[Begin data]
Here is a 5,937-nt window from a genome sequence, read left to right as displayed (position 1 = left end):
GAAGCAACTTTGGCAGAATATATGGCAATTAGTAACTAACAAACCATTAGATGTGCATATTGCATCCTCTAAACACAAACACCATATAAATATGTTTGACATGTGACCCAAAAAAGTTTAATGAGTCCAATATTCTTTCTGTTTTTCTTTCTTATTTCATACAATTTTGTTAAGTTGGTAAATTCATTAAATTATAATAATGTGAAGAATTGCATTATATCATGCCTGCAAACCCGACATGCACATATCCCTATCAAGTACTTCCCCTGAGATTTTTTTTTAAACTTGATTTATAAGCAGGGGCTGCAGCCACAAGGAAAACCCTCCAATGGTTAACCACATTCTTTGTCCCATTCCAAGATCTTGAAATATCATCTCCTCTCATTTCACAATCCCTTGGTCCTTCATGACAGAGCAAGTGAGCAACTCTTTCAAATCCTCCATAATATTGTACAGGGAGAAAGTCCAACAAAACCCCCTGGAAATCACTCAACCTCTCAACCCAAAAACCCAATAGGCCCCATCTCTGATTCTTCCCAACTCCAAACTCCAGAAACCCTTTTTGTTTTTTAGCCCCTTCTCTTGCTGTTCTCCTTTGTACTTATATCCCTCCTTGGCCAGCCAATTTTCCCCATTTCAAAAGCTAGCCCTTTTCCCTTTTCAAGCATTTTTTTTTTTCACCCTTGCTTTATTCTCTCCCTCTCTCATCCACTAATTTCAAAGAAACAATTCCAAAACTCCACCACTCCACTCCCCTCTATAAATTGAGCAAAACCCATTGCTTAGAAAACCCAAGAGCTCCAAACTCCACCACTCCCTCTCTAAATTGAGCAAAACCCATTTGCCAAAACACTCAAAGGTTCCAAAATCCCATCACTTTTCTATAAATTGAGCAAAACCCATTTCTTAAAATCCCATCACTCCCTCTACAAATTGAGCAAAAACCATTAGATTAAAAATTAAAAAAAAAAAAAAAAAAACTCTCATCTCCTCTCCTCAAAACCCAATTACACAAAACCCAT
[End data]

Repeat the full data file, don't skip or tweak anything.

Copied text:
Here is a 5,937-nt window from a genome sequence, read left to right as displayed (position 1 = left end):
GAAGCAACTTTGGCAGAATATATGGCAATTAGTAACTAACAAACCATTAGATGTGCATATTGCATCCTCTAAACACAAACACCATATAAATATGTTTGACATGTGACCCAAAAAAGTTTAATGAGTCCAATATTCTTTCTGTTTTTCTTTCTTATTTCATACAATTTTGTTAAGTTGGTAAATTCATTAAATTATAATAATGTGAAGAATTGCATTATATCATGCCTGCAAACCCGACATGCACATATCCCTATCAAGTACTTCCCCTGAGATTTTTTTTTAAACTTGATTTATAAGCAGGGGCTGCAGCCACAAGGAAAACCCTCCAATGGTTAACCACATTCTTTGTCCCATTCCAAGATCTTGAAATATCATCTCCTCTCATTTCACAATCCCTTGGTCCTTCATGACAGAGCAAGTGAGCAACTCTTTCAAATCCTCCATAATATTGTACAGGGAGAAAGTCCAACAAAACCCCCTGGAAATCACTCAACCTCTCAACCCAAAAACCCAATAGGCCCCATCTCTGATTCTTCCCAACTCCAAACTCCAGAAACCCTTTTTGTTTTTTAGCCCCTTCTCTTGCTGTTCTCCTTTGTACTTATATCCCTCCTTGGCCAGCCAATTTTCCCCATTTCAAAAGCTAGCCCTTTTCCCTTTTCAAGCATTTTTTTTTTTCACCCTTGCTTTATTCTCTCCCTCTCTCATCCACTAATTTCAAAGAAACAATTCCAAAACTCCACCACTCCACTCCCCTCTATAAATTGAGCAAAACCCATTGCTTAGAAAACCCAAGAGCTCCAAACTCCACCACTCCCTCTCTAAATTGAGCAAAACCCATTTGCCAAAACACTCAAAGGTTCCAAAATCCCATCACTTTTCTATAAATTGAGCAAAACCCATTTCTTAAAATCCCATCACTCCCTCTACAAATTGAGCAAAAACCATTAGATTAAAAATTAAAAAAAAAAAAAAAAAAACTCTCATCTCCTCTCCTCAAAACCCAATTACACAAAACCCAT